Henry Downes was educated at New College, Oxford and graduated B.A. 1690, M.A. 1693/4. After three parishes in Northamptonshire, he became chaplain to George I and George II.
|George I, by the Grace of God, King of Great Britain, France, and Ireland, Defender of the Faith, Archtreasurer and Prince-Elector of the Holy Roman Empire, Duke of Brunswick-Luneburg.|
|George II, by the Grace of God, King of Great Britain, France, and Ireland, Defender of the Faith, Archtreasurer and Prince-Elector of the Holy Roman Empire, Duke of Brunswick-Luneburg.|
Downes held a number of bishoprics before his translation to Derry: Killala, 1717; Elphin, 1720; Meath 1724. Finally, in February 1727, Downes was translated to Derry.
A good friend of his predecessor, William Nicolson, Downes shared with him the distinction of being termed a "foreigner" (English bishops in charge of Irish Sees) by the resentful native born clergy. Not surprisingly therefore, Downes also came into Archbishop King's line of fire. On hearing that Downes had been hotly tipped to become Bishop of Elphin, the Archbishop, writing in April 1720, issued a familiar warning on the problem of non-residency:
"He (Downes) is very capable of doing good, if he will apply himself to it. The bishopric he has is about £900 per annum, besides a good mensal; and there is a tolerable house on it, in which his predecessor lived comfortably and hospitality, but he has not thought fit to imitate the example. If bishops take the course, that is much in practice, to fix in Dublin, and only make an excursion once in the year into their diocese, I am afraid the gentry and people of the country will not easily find out of what use they are; and to have a set of men looked on as useless, is, I am Afraid, a great temptation to lay them aside."
There were two reasons why Downes moved to Elphin. Firstly, the income was £500 per annum more than Killala. Secondly, it was also fifty miles nearer to the centre of social life in Ireland: Dublin. The diocese itself can hardly have been the attraction. Downes estimated that Roman Catholics outnumbered Protestants fifty to one. While the low number of clergy (twenty) was reflected in the acute shortage of clerical houses fit for habitation. Downes, himself, when he visited his diocese during a two month tour, lived in a "little hired cabin" as the episcopal residence was unfit for occupation. It was by the urging of Bishop Nicolson that Downes rebuilt it at the cost of £2000.
Downes' translation to the bishopric of Meath, an even richer see, was the result of his close connection with Bishop Nicolson, and is a good example of ecclesiastical jobbery within the established church of eighteenth century Ireland. He made no secret of his desire for this particular promotion and used Nicolson;s link with the Bishop of London to advance his claim. London, given his standing at the English Court, was thus able to mention Downes's name for the position.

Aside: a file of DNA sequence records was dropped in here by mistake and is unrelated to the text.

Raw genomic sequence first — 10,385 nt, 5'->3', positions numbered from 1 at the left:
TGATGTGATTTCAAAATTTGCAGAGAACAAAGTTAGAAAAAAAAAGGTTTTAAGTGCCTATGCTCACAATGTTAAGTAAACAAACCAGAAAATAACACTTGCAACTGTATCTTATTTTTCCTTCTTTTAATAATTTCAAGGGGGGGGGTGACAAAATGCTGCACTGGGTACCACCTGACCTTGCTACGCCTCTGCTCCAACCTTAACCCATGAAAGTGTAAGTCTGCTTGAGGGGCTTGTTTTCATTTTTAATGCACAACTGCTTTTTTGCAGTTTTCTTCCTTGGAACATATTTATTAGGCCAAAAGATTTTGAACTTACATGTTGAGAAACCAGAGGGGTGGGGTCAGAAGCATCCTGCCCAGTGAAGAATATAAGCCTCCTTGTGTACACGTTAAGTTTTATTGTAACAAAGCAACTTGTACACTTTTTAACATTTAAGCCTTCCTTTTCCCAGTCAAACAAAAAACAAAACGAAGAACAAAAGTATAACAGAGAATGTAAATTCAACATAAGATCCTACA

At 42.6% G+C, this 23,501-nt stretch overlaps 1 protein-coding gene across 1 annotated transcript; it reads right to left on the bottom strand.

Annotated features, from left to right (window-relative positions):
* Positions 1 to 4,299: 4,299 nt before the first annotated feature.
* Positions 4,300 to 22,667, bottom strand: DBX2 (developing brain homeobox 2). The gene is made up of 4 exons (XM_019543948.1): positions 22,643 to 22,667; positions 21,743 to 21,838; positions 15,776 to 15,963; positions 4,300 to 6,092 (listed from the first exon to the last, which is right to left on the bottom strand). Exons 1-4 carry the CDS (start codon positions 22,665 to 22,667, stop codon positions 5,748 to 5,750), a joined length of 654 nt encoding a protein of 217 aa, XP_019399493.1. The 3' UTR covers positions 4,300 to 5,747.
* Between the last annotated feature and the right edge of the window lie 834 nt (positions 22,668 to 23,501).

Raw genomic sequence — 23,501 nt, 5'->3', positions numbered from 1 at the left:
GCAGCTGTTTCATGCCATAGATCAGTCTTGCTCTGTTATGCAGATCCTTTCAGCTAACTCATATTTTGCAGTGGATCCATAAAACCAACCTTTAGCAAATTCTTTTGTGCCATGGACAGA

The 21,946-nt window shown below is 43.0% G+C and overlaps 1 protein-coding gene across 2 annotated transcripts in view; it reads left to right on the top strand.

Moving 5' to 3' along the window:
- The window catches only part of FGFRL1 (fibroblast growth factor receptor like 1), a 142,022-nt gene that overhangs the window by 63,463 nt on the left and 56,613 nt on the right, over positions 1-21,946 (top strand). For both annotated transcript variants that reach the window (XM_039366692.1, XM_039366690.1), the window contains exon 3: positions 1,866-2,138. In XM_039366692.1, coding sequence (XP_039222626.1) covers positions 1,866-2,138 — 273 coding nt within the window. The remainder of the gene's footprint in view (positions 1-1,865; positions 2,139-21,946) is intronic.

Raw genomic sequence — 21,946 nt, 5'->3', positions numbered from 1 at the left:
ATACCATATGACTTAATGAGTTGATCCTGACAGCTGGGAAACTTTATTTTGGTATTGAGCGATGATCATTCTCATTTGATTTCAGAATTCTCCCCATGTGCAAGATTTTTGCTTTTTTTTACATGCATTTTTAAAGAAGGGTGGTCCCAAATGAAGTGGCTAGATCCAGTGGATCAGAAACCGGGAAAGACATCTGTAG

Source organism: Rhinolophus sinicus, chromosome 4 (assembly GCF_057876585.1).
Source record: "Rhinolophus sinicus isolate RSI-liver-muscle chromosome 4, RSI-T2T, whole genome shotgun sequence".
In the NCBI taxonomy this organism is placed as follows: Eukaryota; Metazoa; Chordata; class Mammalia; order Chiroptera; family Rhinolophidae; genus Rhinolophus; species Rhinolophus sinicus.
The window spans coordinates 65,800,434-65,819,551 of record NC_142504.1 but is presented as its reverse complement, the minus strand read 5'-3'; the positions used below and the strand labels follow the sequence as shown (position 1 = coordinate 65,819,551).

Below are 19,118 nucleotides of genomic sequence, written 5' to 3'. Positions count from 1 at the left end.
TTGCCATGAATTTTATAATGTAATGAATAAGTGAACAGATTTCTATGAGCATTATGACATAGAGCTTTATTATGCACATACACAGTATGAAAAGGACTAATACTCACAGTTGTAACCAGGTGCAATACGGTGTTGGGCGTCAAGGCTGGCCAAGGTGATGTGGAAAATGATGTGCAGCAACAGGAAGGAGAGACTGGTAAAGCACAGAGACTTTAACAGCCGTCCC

|The Right Reverend and The Right Honorable Edmund Gibson, Bishop of London|
As Downes himself related, "I believe his Grace's recommendation of me to Meath was no sooner received than approved". The same machinations were evident in Downes's preferment to the wealthy bishopric of Derry. He, like Nicolson, had a large family and had also suffered the recent bereavement of his wife. It would appear that the Primate, Hugh Boulter, on the eminent death of the Archbishop of Cashel, had chosen Nicolson to succeed him. Nicolson was reluctant to leave Derry but eventually agreed on the understanding that Downes would follow him north.
If Downes' habits remained unchanged when he was translated to Derry, then it was more than likely that he chiefly resided in Dublin. Nevertheless, a surviving visitation record of 1733 suggests that the northern diocese during his episcopate was kept in reasonable shape. In contrast to the Diocese of Elphin, there were thirty-five beneficed clergy in Derry together with twenty-two curates ministering to the parishioners. During the period, philosopher George Berkley had spent much of the time as Dean of Derry formulating plans (ultimately in vain) for a university in Bermuda. His cathedral, however, appears not to have suffered, The visitation found that "The Cathedral is a goodly substantial fabrick.... has a good steeple, a ring of bells, a good organ and everything necessary for the decent performance of Divine Service." Morning and evening services were conducted daily while on Sunday itself sermons were preached morning and afternoon. There were now five hundred communicants at great festivals compared to his predecessor's estimate of four hundred communicants at Christmas 1724.
Bishop Downes died on the 14th January 1735 and was buried in St. Mary's Church, Dublin. He established the clergymen's widows fund in the diocese and in his will left £20 to the poor of Derry. The bishop published a volume of sermons in 1708. He married Elizabeth, daughter of Thomas Wilson, Dean of Carlise by whom he had five sons and several daughters. His eldest son, Robert, later became Bishop of Raphoe.